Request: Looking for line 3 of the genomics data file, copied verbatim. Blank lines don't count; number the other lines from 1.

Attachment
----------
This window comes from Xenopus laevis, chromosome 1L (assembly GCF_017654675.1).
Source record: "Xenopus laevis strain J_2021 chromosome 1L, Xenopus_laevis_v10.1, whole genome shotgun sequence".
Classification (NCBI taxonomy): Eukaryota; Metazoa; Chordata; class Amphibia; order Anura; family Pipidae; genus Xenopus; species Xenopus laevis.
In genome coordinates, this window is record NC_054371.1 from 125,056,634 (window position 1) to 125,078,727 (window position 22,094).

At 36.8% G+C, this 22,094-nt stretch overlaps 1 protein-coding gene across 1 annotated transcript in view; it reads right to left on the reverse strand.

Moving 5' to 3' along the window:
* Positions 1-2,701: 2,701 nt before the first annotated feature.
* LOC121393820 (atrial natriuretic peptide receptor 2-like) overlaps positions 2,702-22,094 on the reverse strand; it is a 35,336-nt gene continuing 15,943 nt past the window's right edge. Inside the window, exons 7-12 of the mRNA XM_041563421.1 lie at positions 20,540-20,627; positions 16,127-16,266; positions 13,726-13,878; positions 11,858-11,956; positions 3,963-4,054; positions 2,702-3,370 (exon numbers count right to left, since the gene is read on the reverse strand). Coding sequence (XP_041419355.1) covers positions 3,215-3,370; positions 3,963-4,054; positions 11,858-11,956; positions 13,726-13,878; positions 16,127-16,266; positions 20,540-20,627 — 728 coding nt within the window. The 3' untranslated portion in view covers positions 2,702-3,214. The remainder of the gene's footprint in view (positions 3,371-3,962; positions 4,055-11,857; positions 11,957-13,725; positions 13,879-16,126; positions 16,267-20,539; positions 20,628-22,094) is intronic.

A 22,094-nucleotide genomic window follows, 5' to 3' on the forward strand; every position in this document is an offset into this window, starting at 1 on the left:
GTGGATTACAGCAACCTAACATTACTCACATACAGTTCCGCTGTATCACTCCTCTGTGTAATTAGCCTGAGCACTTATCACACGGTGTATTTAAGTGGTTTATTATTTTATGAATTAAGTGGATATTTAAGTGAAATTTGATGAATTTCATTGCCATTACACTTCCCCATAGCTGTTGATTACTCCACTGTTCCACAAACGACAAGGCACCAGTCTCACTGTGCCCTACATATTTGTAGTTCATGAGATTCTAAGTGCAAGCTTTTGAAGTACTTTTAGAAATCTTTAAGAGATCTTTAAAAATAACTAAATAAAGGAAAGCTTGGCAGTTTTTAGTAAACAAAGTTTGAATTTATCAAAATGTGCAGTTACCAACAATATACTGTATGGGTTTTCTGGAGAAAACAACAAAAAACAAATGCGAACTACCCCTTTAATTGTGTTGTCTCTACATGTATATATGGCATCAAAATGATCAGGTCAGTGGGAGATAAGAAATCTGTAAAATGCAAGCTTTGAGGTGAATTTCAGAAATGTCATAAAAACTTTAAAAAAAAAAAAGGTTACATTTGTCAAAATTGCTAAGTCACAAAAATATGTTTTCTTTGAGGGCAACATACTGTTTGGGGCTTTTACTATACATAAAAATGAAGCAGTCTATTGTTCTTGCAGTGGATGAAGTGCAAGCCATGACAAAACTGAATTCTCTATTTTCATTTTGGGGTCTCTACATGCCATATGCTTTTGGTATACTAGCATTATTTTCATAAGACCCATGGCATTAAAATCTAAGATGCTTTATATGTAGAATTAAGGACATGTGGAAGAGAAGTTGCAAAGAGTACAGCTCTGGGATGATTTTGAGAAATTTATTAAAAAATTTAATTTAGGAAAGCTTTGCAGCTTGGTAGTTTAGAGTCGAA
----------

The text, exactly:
Classification (NCBI taxonomy): Eukaryota; Metazoa; Chordata; class Amphibia; order Anura; family Pipidae; genus Xenopus; species Xenopus laevis.